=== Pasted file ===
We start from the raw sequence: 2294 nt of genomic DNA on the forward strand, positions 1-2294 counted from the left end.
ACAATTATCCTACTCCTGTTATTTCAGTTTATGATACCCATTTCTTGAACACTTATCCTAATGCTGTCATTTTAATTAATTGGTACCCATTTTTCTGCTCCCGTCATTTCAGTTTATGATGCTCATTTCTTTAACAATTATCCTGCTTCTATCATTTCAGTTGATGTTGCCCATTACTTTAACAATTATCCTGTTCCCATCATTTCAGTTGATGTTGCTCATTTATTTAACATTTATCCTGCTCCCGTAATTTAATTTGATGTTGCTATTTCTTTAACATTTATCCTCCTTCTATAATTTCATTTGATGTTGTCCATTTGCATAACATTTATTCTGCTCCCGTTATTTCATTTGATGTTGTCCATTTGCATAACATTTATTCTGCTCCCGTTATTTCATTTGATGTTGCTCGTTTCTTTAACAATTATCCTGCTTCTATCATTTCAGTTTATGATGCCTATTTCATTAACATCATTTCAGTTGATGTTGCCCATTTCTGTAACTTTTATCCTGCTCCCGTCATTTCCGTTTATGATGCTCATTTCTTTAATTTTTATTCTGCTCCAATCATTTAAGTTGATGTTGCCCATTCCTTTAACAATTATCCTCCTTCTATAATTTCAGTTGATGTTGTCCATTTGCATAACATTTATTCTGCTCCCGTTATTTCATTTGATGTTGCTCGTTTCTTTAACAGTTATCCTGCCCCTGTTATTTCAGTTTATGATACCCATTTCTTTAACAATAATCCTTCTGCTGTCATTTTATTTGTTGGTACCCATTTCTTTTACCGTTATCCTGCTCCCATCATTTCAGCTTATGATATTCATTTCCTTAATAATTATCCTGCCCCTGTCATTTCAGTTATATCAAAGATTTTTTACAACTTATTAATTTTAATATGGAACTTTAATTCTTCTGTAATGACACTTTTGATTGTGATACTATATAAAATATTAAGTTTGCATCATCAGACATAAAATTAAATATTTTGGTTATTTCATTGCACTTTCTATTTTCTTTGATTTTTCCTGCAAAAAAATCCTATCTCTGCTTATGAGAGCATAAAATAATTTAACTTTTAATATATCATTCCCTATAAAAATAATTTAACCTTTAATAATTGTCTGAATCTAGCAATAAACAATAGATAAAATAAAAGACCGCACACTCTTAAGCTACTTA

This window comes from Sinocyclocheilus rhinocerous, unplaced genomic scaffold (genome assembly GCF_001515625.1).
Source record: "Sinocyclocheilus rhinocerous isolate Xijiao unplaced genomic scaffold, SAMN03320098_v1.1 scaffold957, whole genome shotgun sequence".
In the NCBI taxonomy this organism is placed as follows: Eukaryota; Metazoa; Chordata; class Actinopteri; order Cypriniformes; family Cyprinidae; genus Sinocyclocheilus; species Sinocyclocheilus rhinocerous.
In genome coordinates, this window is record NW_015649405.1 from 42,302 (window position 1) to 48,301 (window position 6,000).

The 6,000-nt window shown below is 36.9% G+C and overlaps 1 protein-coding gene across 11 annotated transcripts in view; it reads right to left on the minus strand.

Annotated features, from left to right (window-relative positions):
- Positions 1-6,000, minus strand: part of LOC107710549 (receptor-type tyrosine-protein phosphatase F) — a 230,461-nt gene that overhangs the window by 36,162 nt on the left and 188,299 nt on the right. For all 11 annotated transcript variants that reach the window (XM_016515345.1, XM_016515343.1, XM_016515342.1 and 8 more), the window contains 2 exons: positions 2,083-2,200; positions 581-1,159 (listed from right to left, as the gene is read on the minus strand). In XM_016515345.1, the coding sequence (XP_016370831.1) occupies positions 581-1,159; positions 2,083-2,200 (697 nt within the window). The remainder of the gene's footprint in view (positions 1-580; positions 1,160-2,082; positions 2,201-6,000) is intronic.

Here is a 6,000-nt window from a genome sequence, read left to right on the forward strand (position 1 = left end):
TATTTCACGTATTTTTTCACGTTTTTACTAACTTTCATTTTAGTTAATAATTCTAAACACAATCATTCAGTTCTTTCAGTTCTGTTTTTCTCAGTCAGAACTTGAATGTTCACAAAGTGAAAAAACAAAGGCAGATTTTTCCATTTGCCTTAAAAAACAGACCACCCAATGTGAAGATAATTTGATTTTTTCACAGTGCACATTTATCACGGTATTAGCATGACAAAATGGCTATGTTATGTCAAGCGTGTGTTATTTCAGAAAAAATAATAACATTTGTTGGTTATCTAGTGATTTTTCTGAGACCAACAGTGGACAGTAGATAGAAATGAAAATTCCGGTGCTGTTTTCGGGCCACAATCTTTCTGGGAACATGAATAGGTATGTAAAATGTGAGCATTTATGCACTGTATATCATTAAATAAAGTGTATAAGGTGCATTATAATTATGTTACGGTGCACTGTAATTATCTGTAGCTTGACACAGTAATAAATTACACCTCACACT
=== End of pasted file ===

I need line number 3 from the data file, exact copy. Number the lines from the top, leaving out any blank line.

This window comes from Sinocyclocheilus rhinocerous, unplaced genomic scaffold (genome assembly GCF_001515625.1).